Alex McDonnell reports on this year’s Aisling summer trip.
Aisling began with a conversation between friends working with long-term Irish emigrants. We recognised that there was a hidden army of Irish people who had lost contact with home and were suffering loneliness, isolation and trauma as a result. Our big idea was to bring a group home to Ireland for a holiday. The very first Aisling trip was in September 1994 when we went to Kerry as guests of the Kerry Emigrant Support Group. The following year we were in Bundoran in Donegal. On these early trips we were learning on the job, taking people that we had known from the different places we worked.
We would take people straight out of drinking rooms in hostels and off the streets. At that time the work was all voluntary and we had little time for preparation. Today, we have three trained professional staff, including a coordinator, an outreach worker and an alcohol worker. And we can prepare people well in advance of the trip and carry out detailed assessments. For months before a trip we are working with clients, on their health, housing, alcohol etc. or contacting relatives. However, sometimes it still doesn’t always work out as planned…
We were going to Tipperary for the first time in the 13 years of Aisling’s history and we had a few Tipp folk looking forward to the trip but by the time we headed off there were fewer from Tipperary far away and more from other parts of Ireland. But that’s the way it works out sometimes. Tipperary was a good choice though because you can get almost anywhere in Ireland from there in a few hours and we travel a great deal.
Whenever possible these days we catch the ferry from Pembroke or Fishguard in South Wales to Rosslare. The route is prettier and a bit shorter than the long haul to Holyhead. It can be a bit stressful heading to North Wales, racing for a ferry through road works on the M1 scheduled for the next two years and phantom road works appearing on the M6 around Birmingham just before the start of the toll road. Funnily enough just out side Pembroke where we had stopped for diesel, a bloke who was heading for the ferry using his sat-nav device asked us if he was on the right road for Holyhead.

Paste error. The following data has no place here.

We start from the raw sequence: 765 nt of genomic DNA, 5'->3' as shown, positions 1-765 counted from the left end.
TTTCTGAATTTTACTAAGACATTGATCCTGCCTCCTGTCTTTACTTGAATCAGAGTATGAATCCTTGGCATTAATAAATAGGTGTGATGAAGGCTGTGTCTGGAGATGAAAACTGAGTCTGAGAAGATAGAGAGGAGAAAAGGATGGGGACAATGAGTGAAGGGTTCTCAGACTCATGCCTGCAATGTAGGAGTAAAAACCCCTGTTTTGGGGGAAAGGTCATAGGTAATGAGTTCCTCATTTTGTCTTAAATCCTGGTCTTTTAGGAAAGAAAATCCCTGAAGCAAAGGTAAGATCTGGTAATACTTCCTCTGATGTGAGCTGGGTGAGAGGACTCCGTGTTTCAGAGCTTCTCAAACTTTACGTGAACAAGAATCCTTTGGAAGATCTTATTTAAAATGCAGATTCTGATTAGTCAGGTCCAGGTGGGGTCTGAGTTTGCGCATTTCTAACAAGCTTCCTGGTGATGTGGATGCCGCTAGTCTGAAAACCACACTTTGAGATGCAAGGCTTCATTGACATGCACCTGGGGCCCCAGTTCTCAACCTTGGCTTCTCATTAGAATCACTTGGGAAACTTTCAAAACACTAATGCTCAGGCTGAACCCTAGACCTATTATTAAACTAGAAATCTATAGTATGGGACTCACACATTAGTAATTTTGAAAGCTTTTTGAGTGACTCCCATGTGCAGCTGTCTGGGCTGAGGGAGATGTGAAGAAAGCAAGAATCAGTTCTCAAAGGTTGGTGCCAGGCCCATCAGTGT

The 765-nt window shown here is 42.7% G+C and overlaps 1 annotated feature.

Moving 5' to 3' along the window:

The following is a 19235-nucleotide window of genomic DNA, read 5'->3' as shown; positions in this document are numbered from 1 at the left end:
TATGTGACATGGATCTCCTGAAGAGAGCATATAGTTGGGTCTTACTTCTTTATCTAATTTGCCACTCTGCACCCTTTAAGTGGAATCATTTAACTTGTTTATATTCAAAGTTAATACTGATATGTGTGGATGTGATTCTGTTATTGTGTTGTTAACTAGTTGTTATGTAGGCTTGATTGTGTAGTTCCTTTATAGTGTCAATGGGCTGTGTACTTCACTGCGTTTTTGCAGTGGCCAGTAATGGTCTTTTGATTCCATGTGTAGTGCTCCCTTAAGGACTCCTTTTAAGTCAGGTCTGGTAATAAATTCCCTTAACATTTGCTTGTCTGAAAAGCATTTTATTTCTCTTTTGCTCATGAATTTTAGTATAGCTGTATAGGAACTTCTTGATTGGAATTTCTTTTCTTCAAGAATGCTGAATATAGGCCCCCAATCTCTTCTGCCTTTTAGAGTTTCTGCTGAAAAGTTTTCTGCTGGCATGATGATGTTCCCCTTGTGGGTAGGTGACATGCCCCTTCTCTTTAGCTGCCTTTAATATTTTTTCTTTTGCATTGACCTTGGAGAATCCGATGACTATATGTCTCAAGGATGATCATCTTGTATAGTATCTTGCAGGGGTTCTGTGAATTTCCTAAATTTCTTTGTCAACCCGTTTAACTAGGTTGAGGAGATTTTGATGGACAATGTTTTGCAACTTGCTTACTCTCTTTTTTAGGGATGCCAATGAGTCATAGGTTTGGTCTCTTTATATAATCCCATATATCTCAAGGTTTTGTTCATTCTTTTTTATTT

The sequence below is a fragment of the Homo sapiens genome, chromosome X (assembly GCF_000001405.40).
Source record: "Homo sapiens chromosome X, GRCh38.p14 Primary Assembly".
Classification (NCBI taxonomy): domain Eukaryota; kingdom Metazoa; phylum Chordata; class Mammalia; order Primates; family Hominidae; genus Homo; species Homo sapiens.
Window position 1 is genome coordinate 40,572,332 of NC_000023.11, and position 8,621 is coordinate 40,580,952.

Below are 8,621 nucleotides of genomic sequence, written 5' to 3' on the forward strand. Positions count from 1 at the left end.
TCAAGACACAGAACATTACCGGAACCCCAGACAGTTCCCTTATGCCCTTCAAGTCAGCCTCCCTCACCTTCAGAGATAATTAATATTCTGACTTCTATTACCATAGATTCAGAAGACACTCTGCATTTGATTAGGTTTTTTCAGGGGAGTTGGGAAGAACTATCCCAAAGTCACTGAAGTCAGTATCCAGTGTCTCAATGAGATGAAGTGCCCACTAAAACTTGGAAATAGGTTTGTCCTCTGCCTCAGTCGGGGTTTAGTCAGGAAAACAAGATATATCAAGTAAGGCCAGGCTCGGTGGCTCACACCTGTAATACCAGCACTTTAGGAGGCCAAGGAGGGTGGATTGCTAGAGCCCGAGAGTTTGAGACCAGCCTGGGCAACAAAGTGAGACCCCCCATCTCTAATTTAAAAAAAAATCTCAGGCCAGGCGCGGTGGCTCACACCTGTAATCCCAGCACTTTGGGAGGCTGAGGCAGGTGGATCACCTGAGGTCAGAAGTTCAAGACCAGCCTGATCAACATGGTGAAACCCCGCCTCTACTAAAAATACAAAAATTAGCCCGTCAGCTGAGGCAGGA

It’s great not to have to negotiate Dublin traffic and arrive into Rosslare and be able to drive straight out onto country roads, passing by Waterford, Cahir, Cashel, Clonmel… Just outside Clonmel is the Ould Barne pub which serves breakfast at 9.00am. We arrived in the car park as they were opening for business and 20 of us were tucking into the full Irish in no time. It’s some drive from London, and the ferries, as good as they are these days, are still not the best place to spend the night, particularly if you are trying to avoid the bar. It’s traditional and also understandable that emigrants going or returning try to get legless on the boat and many a homecoming has been ruined that way. Luckily no such thing happened and we had an uneventful crossing. Mind you I was asleep in my cabin for the most of it, a privilege given to the drivers in the group.